Portugal: At the beginning of October, Portugal’s Pedro Passos Coelho became the first eurozone prime minister to survive a bailout program and win reelection.
However, Passos Coelho’s victory was tempered by the fact that, with less than 40% of the votes, his center-right coalition won a plurality but not a majority. The election also saw a disappointing show by the Socialist Party, the main opposition, and the ascendance of the more radical, anti-austerity Left Block.
As a result, the makeup of the next Portuguese parliament is bound to create more than one headache for the prime minister, especially in light of his country’s continued economic fragility.
“Essentially, you have a risk of instability in the medium term,” says Antonio Barroso, a London-based senior analyst for Teneo Intelligence. “Passos Coelho will always have to negotiate his agenda on a case-by-case basis.”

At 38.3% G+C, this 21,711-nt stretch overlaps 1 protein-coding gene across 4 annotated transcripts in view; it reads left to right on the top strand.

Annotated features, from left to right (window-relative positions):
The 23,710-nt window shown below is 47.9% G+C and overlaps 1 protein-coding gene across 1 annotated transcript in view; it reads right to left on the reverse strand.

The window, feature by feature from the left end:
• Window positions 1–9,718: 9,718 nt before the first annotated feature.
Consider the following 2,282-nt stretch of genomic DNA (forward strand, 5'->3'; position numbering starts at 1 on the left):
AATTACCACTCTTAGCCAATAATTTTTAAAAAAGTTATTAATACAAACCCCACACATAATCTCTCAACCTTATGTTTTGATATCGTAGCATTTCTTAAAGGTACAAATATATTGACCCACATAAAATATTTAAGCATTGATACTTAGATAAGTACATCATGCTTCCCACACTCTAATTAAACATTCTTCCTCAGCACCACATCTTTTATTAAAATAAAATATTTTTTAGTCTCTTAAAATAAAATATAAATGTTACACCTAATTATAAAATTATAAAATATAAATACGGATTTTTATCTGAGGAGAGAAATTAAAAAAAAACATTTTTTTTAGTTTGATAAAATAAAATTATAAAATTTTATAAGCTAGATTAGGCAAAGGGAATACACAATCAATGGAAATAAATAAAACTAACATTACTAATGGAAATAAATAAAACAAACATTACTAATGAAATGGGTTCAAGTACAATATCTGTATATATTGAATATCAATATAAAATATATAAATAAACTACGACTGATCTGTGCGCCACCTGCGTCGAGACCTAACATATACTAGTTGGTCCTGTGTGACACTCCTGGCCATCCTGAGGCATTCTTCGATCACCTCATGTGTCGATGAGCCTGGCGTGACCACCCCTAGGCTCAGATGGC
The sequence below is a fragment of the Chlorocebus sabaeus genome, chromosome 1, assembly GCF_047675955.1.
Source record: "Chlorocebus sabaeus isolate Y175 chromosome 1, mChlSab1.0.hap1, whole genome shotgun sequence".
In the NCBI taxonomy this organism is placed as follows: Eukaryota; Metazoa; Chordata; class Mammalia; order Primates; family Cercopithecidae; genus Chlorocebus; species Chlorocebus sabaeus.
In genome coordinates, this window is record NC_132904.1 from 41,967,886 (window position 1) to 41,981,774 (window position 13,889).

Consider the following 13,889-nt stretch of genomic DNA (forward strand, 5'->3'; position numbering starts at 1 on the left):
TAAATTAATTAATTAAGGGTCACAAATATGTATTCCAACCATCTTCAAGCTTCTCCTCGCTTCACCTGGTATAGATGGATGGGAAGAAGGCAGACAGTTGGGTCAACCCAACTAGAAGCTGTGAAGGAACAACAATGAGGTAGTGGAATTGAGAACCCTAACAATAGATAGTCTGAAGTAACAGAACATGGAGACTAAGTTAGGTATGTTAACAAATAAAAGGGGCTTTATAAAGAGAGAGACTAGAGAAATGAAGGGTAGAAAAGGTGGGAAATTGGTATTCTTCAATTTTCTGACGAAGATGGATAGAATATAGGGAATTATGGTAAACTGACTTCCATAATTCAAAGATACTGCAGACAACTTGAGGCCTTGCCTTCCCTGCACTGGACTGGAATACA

Squeezed between a prime minister looking to compromise and a strengthened Left Block is the Socialist Party of António Costa. “The most likely scenario going forward is that the ruling coalition will try to get a minimum level of support, or the abstention, of the Socialists in exchange for softening some of the lines in its policy program,” says Barroso. “At the same time, the success of the Left Block is likely to put pressure on the Socialists not to cooperate with the government as it would hurt them in the polls.”
Given the complicated post-election math, it is hard to predict precisely what the new Portuguese government will be able to accomplish. Though the economy has been recovering, unemployment remains high, and people are still reeling from tough measures used to bring ballooning deficits and a sky-high public debt under control.
“The new government’s priority should be social problems,” says José Palmeira, professor of political science at the University of Minho in Portugal, “to boost the economy, to lower unemployment and to slow down emigration.” Passos Coelho has said he wants to bring income taxes, which were raised during the crisis, and salaries of public employees, which were cut, back to pre-bailout levels. This will have to be done in accordance with eurozone rules.
Passos Coelho has his work cut out for him, with the shadow of early elections dogging his every step.